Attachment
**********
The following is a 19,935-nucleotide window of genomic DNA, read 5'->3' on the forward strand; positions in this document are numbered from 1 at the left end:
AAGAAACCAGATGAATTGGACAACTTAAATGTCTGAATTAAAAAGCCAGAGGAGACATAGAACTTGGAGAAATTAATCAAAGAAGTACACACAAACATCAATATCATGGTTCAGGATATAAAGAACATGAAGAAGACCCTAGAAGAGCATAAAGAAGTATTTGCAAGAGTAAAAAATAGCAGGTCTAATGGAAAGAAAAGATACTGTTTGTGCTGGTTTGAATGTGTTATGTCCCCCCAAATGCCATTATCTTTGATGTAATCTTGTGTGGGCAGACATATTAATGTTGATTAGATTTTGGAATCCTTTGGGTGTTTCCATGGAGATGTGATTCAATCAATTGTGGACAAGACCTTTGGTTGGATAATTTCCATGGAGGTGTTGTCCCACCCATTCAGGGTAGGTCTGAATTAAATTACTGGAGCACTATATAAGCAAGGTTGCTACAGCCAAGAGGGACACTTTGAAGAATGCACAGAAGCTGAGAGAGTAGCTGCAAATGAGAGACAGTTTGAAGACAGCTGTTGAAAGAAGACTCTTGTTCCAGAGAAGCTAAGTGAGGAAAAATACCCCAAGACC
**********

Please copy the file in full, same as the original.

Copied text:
The following is a 19,935-nucleotide window of genomic DNA, read 5'->3' on the forward strand; positions in this document are numbered from 1 at the left end:
AAGAAACCAGATGAATTGGACAACTTAAATGTCTGAATTAAAAAGCCAGAGGAGACATAGAACTTGGAGAAATTAATCAAAGAAGTACACACAAACATCAATATCATGGTTCAGGATATAAAGAACATGAAGAAGACCCTAGAAGAGCATAAAGAAGTATTTGCAAGAGTAAAAAATAGCAGGTCTAATGGAAAGAAAAGATACTGTTTGTGCTGGTTTGAATGTGTTATGTCCCCCCAAATGCCATTATCTTTGATGTAATCTTGTGTGGGCAGACATATTAATGTTGATTAGATTTTGGAATCCTTTGGGTGTTTCCATGGAGATGTGATTCAATCAATTGTGGACAAGACCTTTGGTTGGATAATTTCCATGGAGGTGTTGTCCCACCCATTCAGGGTAGGTCTGAATTAAATTACTGGAGCACTATATAAGCAAGGTTGCTACAGCCAAGAGGGACACTTTGAAGAATGCACAGAAGCTGAGAGAGTAGCTGCAAATGAGAGACAGTTTGAAGACAGCTGTTGAAAGAAGACTCTTGTTCCAGAGAAGCTAAGTGAGGAAAAATACCCCAAGACC